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I remember following it on the news in "real time," and that it seemed like it took forever for the capsule to make it around the Moon and get back to Earth. And indeed, it took days. Everyone kept asking why they had to go all the way to the Moon first.



posted on Mar, 16 2020 @ 11:11 AM
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a reply to: gortex

Thanks you for this. I'm jumping ahead of the "live +50 years" part and looking at later conversations that I find interesting.

Around the 128:58 mark and the 129:10 mark, while Mission Control was in the middle of giving Fred Haise a loooooooong list of procedures for jettisoning the LM, Commander Jim Lovell breaks into the discussion sounding a little frustrated (but still professional) about how many close-out procedures and switch-flippings are required for jettisoning the LM -- an LM that is just going to burn up anyway -- and wanted to make sure that everything on that list is essential.

These sort of exchanges between the astronauts and the ground just really make it clear that these were real human beings up there with real concerns about their chances of survival, and not emotionless robots.

edit on 3/16/2020 by Soylent Green Is People because: (no reason given)



posted on Mar, 16 2020 @ 12:11 PM
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a reply to: Soylent Green Is People

I've been lucky enough to meet Lovell and Haise (as well as the grounded Mattingly), their stories are fascinating. Lovell is definitely someone you would want on your side. They're also happy to point out what the film got wrong!

There are some nice exchanges early on where old hand Lovell points out things to relative novices Haise and Swigert.



posted on Mar, 16 2020 @ 12:57 PM
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originally posted by: OneBigMonkeyToo
a reply to: Soylent Green Is People
...They're also happy to point out what the film got wrong!


One of my favorite little parts of the film was when they all got back into the CM (Swigert had gotten in earlier to do the restart procedures) and took their seats, Lovell (Hanks) noticed a paper note that Swigert (Bacon) used to cover over one of the switches that said "NO!"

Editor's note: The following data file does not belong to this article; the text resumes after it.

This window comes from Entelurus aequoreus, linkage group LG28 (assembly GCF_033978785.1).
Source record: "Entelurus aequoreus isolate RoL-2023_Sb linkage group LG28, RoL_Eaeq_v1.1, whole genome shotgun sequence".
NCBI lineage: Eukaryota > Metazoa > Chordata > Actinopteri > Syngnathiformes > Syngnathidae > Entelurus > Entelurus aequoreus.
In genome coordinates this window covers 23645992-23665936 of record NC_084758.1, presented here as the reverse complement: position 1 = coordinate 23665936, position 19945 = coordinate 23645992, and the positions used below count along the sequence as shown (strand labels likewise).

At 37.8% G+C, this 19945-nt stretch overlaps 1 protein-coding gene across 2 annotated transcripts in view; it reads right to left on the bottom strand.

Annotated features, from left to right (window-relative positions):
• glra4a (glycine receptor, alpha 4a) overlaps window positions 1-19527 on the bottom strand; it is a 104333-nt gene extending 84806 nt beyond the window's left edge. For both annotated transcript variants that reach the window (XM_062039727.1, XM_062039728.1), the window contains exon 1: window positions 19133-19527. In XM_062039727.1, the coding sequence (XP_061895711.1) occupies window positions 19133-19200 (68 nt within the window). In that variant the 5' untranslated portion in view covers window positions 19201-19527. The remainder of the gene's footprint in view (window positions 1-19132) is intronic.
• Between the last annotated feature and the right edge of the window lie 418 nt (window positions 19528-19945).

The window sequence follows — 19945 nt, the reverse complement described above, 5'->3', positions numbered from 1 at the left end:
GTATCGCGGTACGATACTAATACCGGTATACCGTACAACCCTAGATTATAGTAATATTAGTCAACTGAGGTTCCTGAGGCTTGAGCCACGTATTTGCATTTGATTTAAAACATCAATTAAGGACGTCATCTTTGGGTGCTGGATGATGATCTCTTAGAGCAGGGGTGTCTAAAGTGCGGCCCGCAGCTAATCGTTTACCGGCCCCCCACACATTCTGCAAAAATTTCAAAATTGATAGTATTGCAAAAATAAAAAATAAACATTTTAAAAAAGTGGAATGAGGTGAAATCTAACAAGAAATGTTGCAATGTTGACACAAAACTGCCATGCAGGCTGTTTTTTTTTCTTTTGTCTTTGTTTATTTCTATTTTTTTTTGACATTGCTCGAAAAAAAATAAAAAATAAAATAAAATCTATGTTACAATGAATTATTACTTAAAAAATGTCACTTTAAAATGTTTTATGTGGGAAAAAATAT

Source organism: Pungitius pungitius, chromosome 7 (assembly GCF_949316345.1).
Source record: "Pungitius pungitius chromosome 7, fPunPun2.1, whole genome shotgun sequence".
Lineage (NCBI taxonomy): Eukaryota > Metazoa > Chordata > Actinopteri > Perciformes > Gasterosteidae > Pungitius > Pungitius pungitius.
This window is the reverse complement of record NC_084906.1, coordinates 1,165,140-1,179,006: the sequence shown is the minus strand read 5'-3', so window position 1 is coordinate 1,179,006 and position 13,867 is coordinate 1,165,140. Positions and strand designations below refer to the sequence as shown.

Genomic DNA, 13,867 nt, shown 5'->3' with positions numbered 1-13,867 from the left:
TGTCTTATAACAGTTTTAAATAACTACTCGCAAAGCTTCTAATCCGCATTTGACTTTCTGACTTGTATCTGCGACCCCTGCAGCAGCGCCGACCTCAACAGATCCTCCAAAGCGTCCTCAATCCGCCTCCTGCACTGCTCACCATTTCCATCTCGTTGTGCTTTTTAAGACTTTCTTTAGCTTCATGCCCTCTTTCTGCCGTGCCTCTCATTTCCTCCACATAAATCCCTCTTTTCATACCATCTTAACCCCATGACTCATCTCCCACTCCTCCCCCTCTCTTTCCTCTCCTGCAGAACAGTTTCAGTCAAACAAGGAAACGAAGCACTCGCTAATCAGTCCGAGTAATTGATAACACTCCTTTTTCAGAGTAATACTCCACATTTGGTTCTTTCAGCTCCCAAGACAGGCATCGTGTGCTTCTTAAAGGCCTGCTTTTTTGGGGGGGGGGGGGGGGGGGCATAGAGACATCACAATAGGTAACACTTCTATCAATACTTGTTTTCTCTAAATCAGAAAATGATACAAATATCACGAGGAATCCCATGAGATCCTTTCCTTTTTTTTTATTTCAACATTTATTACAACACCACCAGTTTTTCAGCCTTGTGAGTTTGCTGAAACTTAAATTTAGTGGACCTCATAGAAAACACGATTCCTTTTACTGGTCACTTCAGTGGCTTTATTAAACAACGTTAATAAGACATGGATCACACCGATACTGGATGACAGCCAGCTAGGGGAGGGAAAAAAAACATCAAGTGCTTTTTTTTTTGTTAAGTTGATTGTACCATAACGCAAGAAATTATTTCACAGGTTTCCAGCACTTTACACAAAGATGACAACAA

Lovell asked Swigert what that was, and Swigert said he was getting a little punchy and didn't want to accidentally jettison the LM while Lovell and Haise were still in it. Lovell responded very matter-of-factly and seriously, "Yeah -- that was a good idea."

I don't know how realistic that was, but it didn't really matter to me because it made for a good movie moment. I would think that accidentally jettisoning the JM took more than just flipping a wrong switch, but I can imagine that there were in fact certain switches that the crew were afraid of accidentally flipping.

So while the exact scene may or may not be true, the overall sentiment likely was.


edit on 3/16/2020 by Soylent Green Is People because: (no reason given)



posted on Mar, 16 2020 @ 02:32 PM
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a reply to: Soylent Green Is People

To separate the LM , NASA used a process from the University of Toronto in Canada

Because the SM had been jettisoned before separation , the CM could not use the SM RCS not back away from the LM as would normally be done

NASA was concerned about LM colliding with CM after separation - needed to get LM away from CM to prevent such a collision

Toronto calculated that be pressurizing the tunnel between LM and CM that when separated the escaping air would
impart sufficient velocity to keep them apart.


edit on 16-3-2020 by firerescue because: (no reason given)

edit on 16-3-2020 by firerescue because: (no reason given)

edit on 16-3-2020 by firerescue because: (no reason given)



posted on Mar, 16 2020 @ 04:32 PM
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a reply to: Soylent Green Is People

According to the book on which the film was based, that is actually true:

books.google.co.uk... 3U0_8sUozvuEBeZAv7tk7cj0CmX9kQ&hl=en&sa=X&ved=2ahUKEwjuzJW39p_oAhX6ThUIHeJmBncQ6AEwAHoECAcQAQ#v=onepage&q=did%20swigert%20have%20'no'%20taped%20over%2 0a%20switch&f=false

The Apollo Flight journal has these extracts from the Technical debrief:



Lovell, from 1970 Technical debrief: "When we got to the point to jettison the SM, I thrusted up. Then, Fred went to verify that Jack was going to throw the right switch."
Swigert, from 1970 Technical debrief: "I wanted Fred there to make sure that I raised the CM/SM Sep switch and not the CM/LM Sep switches."
Haise, from 1970 Technical debrief: "I did go, but he had gray tape over the LM Sep switches. I figured that was enough of a safeguard and the way Jim thrusted, I needed to be there to control the pitch again with the TTCA."